Additionally, Lorimar has owned key components of the film library of the defunct Allied Artists film studio (originally Monogram Pictures), which includes Cabaret and Papillon; these too are now owned by Warner.

TV productions[edit]

Other ventures[edit]

Theatrical films[edit]

Lorimar not only specialized in producing television programs, they also produced (sporadically) a number of theatrical motion pictures, most of which were originally distributed by other studios as noted. Lorimar's entrance into feature films was predominantly sanctioned by Adelson; Rich was vehemently against it. This asset was among the many factors for Rich's exit from the studio in 1986.[1]

In 1985, they had a film production unit known as Lorimar Motion Pictures. In January 1987, the film unit was renamed Lorimar Film Entertainment to coincide with its newly formed in-house distribution unit.[5] In 1988, Lorimar made a distribution deal with Warner Bros. Under Warner, Lorimar continued to make theatrical films until 1990.

The rights to most of the films noted here have been retained by their original distributors (as noted with an * asterisk), while others are now in the hands of Warner Bros. (Including all of the Lorimar film productions released by United Artists, 20th Century Fox, almost all of the Lorimar film productions released by Paramount Pictures, and the Lorimar film productions released by Warner Bros.) The television rights to The Last Starfighter are owned by Warner, while Universal Studios holds theatrical and home video rights. In the UK, films produced by Lorimar in the late 1970s/early 1980s were distributed by ITC Entertainment. Lorimar Motion Pictures also distributed The Fourth Protocol and Siesta - neither of them produced by the company - in North America. ITV Global Entertainment now owns The Tamarind Seed. The rights to Twilight's Last Gleaming have since reverted to the film's German co-producers.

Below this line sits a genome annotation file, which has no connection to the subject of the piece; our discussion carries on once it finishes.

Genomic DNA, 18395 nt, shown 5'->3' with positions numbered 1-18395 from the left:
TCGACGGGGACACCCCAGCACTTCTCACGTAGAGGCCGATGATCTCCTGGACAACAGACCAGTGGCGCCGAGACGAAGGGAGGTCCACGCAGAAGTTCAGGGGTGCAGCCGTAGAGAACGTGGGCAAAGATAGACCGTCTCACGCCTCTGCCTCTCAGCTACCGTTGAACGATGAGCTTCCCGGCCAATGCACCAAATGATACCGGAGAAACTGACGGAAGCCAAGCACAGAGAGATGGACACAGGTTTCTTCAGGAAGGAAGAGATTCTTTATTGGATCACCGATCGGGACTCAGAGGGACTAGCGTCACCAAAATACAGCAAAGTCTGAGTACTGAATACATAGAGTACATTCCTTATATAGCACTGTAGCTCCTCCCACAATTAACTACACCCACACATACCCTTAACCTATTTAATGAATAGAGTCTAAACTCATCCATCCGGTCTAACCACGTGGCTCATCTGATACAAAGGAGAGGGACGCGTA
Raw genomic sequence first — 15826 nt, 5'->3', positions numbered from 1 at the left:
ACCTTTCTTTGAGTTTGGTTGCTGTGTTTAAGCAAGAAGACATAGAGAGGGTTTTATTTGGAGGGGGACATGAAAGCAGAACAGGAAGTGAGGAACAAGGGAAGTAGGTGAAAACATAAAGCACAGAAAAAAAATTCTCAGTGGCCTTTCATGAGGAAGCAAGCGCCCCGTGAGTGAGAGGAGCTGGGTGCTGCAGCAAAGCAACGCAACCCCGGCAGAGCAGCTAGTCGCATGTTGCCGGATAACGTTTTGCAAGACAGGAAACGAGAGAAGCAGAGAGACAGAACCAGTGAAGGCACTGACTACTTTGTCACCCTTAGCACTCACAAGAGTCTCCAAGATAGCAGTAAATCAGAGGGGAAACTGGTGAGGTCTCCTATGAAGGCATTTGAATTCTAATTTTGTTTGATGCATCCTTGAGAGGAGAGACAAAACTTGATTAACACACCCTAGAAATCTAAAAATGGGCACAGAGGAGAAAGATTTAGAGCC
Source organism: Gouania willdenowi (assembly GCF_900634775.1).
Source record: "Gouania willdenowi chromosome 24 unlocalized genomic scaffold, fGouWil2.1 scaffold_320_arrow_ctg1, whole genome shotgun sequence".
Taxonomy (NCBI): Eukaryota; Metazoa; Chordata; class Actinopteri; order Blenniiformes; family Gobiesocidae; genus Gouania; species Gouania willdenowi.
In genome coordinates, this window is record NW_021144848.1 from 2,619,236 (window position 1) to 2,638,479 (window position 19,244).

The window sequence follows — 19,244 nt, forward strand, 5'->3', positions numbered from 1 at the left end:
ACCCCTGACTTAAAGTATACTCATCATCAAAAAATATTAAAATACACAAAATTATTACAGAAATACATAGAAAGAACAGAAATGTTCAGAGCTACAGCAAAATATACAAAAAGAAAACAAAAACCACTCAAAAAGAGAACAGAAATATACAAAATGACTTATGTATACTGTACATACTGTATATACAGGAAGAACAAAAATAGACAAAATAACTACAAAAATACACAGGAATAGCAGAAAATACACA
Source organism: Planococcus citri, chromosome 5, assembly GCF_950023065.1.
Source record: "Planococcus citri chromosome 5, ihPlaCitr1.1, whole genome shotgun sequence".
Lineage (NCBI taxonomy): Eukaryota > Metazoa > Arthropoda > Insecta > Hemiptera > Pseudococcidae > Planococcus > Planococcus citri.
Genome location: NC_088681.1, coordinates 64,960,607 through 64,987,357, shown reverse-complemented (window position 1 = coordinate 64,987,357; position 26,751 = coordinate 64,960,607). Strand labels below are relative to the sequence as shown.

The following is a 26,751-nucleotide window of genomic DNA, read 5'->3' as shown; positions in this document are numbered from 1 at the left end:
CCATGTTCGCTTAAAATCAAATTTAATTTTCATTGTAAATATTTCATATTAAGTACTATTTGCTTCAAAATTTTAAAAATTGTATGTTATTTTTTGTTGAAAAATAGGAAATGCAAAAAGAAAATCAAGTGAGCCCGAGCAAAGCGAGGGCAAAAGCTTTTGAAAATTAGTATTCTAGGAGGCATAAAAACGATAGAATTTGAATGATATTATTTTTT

Home video[edit]

In 1984, Lorimar purchased Karl Video Corporation (KVC), also known as Karl Home Video, which was named after its founder, Stuart Karl (1953–1991). KVC, which was best known for producing the bestselling Jane Fonda workout videos, was renamed Karl-Lorimar Home Video after the acquisition. Relationships between Lorimar and Karl grew sour, which forced Karl to resign in March 1987. Karl-Lorimar continued to exist under the name Lorimar Home Video until it closed sometime later.[7][8] Lorimar Home Video closed in 1989 and was folded into Warner Home Video.

In Australia, Lorimar joined a venture with Village Roadshow Limited to create Roadshow Lorimar Home Video, which distributed movie titles by Lorimar Motion Pictures in that country.

Television stations[edit]


  1. ^ a b c d e f g h Lee Rich Interview: Archive of American Television. Retrieved on November 24, 2010.
  2. ^ a b Fortune
  3. ^ Los Angeles Times
  4. ^ [1]
  5. ^ Associated Press. "Movie Deal." Merced Sun-Star (January 17, 1987)
  6. ^ "The Postman always rings twice / an Andrew Braunsberg production ; produced in association with Metro-Goldwyn-Mayer ; produced by Charles Mulvehill and Bob Rafelson ; directed by Bob Rafelson" (PA0000100011 / 1981-05-04). United States Copyright Office.
  7. ^ http://www.nytimes.com/1988/02/07/business/troubled-entrepreneur-stuart-karl-from-fonda-and-hart-to-flops-and-hot-water.html?pagewanted=all
  8. ^ http://www.cedmagic.com/mem/whos-who/karl-stuart.html